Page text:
John Lister –
Two weeks ago The Lowdown warned of plans being hatched by NHS England and local “Integrated Care Systems” (ICSs) and Clinical Commissioning Groups (CCGs) to force through far-reaching changes as soon as the lockdown period and crisis measures are eased off.
Many of these have been accepted with minimal discussion as emergency measures to deal with the Covid crisis, but which would be controversial as a permanent arrangement.
They include establishing a “new normal” of predominantly ‘virtual’ primary care and outpatient services, along with remote diagnostics, new approaches to triage, workforce models, use of volunteers, remote working, “pace and urgency to decision making,” and new “financial models.”
It seems that the changes accepted as temporary measures are already being cemented in. NHS England’s plans in London make clear that to reverse away from any of these changes now requires the prior agreement of the Regional office.
NHS England have also begun to further cut back local accountability by establishing 18 so-called ‘Integrated Care Systems’ covering even wider catchment populations than most CCGs, but which are not public bodies, and are outside of existing legislation.
At the same time NHS England is encouraging the development of plans without any public discussion or scrutiny during the lockdown period, and “streamlined decision-making” – in other words minimal if any public consultation.
Even though the CCGs have continued to function behind the scenes, and some are meeting online while public attention is focused on the Covid crisis, it’s clear that in many areas the local government and other bodies that should be scrutinising their plans and performance have been suspended, and are yet to get going.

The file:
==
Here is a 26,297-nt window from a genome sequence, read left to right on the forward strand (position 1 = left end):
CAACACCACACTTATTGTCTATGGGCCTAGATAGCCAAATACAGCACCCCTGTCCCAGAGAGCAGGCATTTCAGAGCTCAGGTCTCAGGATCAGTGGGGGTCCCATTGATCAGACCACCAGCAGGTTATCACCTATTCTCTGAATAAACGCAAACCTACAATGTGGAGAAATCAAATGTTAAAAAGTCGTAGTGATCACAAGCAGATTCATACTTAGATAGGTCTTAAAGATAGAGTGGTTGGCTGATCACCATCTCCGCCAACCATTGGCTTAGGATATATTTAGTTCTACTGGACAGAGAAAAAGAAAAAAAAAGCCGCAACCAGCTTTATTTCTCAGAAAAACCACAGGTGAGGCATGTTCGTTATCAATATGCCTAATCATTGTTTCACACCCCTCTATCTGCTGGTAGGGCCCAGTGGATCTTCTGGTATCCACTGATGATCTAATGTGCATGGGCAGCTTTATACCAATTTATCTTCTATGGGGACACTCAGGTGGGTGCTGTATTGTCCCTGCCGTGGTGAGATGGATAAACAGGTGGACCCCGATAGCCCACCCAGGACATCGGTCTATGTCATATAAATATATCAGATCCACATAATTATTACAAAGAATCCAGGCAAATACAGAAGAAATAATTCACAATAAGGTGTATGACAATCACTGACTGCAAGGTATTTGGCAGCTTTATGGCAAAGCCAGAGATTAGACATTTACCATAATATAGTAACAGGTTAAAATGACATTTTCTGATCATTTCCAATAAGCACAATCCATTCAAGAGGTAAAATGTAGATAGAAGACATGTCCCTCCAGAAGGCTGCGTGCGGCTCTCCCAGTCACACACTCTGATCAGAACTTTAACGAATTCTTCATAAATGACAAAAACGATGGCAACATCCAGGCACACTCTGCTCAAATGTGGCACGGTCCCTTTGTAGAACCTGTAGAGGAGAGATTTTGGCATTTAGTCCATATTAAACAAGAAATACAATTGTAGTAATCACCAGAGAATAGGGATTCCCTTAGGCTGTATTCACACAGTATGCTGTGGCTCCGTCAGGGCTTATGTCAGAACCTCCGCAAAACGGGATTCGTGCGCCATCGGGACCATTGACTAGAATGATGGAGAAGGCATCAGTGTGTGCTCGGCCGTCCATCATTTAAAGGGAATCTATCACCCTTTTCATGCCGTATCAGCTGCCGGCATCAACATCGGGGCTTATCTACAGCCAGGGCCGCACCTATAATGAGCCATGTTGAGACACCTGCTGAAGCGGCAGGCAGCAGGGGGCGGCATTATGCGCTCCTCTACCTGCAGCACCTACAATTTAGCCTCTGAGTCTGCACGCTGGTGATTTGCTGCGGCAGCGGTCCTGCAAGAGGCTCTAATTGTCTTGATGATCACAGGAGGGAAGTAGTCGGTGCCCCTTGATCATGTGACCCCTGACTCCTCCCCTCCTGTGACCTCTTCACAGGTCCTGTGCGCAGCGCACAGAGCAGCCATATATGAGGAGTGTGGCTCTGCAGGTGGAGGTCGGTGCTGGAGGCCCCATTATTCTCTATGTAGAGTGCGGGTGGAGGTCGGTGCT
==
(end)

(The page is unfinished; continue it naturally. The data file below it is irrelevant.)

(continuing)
After the prolonged dislocation of the purdah period prior to the general election, and the cancelled meetings and lockdown from March, many scrutiny committees will be months out of date, and face a deluge of densely-written documents when they eventually begin meeting again – especially where CCGs have been forging ahead with plans behind closed doors.
Also during the lockdown the insidious growth of NHS England’s reliance on the private sector has accelerated. Private contractors and management consultants have been picking up lucrative contracts, often without competition or tendering, some at the discretion of the Cabinet Office rather than the NHS.
NHS England has been making it abundantly clear that they see the private hospitals playing a key role in restarting elective care, having block-booked up to 10,000 beds in private hospitals for the pandemic, few of which have been used, and many of which have now been released for the hospitals to treat private patients or NHS-funded elective treatment.
According to the HSJ these beds are now seen as essential: “NHS trusts have been told to explain to the centre how they might best use private providers to achieve this goal. This intelligence will inform how and if NHSE might renegotiate the contract.”
It is conspicuous that this focus on using private hospital beds comes at a point where tens of thousands of NHS beds are still closed: given the long-held wish of CCGs to scale down even further the numbers of acute hospital beds, the question must be whether, rather than when, many of them will be reopening in the foreseeable future.
While most eyes remain on the Covid-19 crisis, the challenge in many areas will be to keep track of far-reaching changes being implemented with little or no publicity or public consultation.
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